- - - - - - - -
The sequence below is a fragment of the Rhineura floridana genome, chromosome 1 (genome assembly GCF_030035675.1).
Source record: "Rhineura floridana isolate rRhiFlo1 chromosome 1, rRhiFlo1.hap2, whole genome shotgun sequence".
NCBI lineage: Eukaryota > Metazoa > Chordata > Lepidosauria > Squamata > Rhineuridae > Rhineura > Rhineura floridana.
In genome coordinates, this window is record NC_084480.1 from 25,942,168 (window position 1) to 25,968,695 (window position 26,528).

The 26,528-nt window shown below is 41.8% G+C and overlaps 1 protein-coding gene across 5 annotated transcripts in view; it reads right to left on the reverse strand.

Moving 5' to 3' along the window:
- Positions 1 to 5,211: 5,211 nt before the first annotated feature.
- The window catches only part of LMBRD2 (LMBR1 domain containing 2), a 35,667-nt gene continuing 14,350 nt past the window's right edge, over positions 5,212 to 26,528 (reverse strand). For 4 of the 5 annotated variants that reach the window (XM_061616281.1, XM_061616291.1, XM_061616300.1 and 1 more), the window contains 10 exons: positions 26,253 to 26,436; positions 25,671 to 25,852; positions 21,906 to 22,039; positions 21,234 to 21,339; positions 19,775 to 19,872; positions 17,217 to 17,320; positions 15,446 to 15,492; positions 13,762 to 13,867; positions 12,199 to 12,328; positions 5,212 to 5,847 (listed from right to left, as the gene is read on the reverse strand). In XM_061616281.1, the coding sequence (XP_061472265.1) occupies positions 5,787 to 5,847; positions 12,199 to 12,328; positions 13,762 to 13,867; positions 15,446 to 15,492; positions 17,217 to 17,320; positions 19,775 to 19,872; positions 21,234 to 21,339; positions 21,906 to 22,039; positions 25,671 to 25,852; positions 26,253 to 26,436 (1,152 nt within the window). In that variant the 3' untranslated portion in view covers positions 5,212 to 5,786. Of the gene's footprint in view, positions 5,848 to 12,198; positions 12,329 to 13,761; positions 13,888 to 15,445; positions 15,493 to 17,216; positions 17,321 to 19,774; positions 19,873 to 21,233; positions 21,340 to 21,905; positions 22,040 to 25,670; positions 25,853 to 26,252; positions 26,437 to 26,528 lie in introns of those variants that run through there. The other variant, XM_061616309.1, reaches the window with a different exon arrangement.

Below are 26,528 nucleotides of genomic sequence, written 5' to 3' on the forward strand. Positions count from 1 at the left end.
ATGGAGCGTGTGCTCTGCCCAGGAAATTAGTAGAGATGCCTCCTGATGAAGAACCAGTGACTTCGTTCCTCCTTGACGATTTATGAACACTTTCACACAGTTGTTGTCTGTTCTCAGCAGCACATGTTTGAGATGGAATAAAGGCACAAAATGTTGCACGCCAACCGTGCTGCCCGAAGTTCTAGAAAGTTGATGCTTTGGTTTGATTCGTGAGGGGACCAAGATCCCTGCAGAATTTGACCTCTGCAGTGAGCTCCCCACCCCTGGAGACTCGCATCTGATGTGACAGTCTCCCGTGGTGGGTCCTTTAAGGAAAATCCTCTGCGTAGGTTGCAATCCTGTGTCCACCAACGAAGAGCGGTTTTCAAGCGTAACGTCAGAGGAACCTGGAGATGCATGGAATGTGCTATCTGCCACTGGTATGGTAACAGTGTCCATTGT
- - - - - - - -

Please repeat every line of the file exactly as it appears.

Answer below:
The sequence below is a fragment of the Rhineura floridana genome, chromosome 1 (genome assembly GCF_030035675.1).
Source record: "Rhineura floridana isolate rRhiFlo1 chromosome 1, rRhiFlo1.hap2, whole genome shotgun sequence".
NCBI lineage: Eukaryota > Metazoa > Chordata > Lepidosauria > Squamata > Rhineuridae > Rhineura > Rhineura floridana.
In genome coordinates, this window is record NC_084480.1 from 25,942,168 (window position 1) to 25,968,695 (window position 26,528).

The 26,528-nt window shown below is 41.8% G+C and overlaps 1 protein-coding gene across 5 annotated transcripts in view; it reads right to left on the reverse strand.

Moving 5' to 3' along the window:
- Positions 1 to 5,211: 5,211 nt before the first annotated feature.
- The window catches only part of LMBRD2 (LMBR1 domain containing 2), a 35,667-nt gene continuing 14,350 nt past the window's right edge, over positions 5,212 to 26,528 (reverse strand). For 4 of the 5 annotated variants that reach the window (XM_061616281.1, XM_061616291.1, XM_061616300.1 and 1 more), the window contains 10 exons: positions 26,253 to 26,436; positions 25,671 to 25,852; positions 21,906 to 22,039; positions 21,234 to 21,339; positions 19,775 to 19,872; positions 17,217 to 17,320; positions 15,446 to 15,492; positions 13,762 to 13,867; positions 12,199 to 12,328; positions 5,212 to 5,847 (listed from right to left, as the gene is read on the reverse strand). In XM_061616281.1, the coding sequence (XP_061472265.1) occupies positions 5,787 to 5,847; positions 12,199 to 12,328; positions 13,762 to 13,867; positions 15,446 to 15,492; positions 17,217 to 17,320; positions 19,775 to 19,872; positions 21,234 to 21,339; positions 21,906 to 22,039; positions 25,671 to 25,852; positions 26,253 to 26,436 (1,152 nt within the window). In that variant the 3' untranslated portion in view covers positions 5,212 to 5,786. Of the gene's footprint in view, positions 5,848 to 12,198; positions 12,329 to 13,761; positions 13,888 to 15,445; positions 15,493 to 17,216; positions 17,321 to 19,774; positions 19,873 to 21,233; positions 21,340 to 21,905; positions 22,040 to 25,670; positions 25,853 to 26,252; positions 26,437 to 26,528 lie in introns of those variants that run through there. The other variant, XM_061616309.1, reaches the window with a different exon arrangement.

Below are 26,528 nucleotides of genomic sequence, written 5' to 3' on the forward strand. Positions count from 1 at the left end.
ATGGAGCGTGTGCTCTGCCCAGGAAATTAGTAGAGATGCCTCCTGATGAAGAACCAGTGACTTCGTTCCTCCTTGACGATTTATGAACACTTTCACACAGTTGTTGTCTGTTCTCAGCAGCACATGTTTGAGATGGAATAAAGGCACAAAATGTTGCACGCCAACCGTGCTGCCCGAAGTTCTAGAAAGTTGATGCTTTGGTTTGATTCGTGAGGGGACCAAGATCCCTGCAGAATTTGACCTCTGCAGTGAGCTCCCCACCCCTGGAGACTCGCATCTGATGTGACAGTCTCCCGTGGTGGGTCCTTTAAGGAAAATCCTCTGCGTAGGTTGCAATCCTGTGTCCACCAACGAAGAGCGGTTTTCAAGCGTAACGTCAGAGGAACCTGGAGATGCATGGAATGTGCTATCTGCCACTGGTATGGTAACAGTGTCCATTGT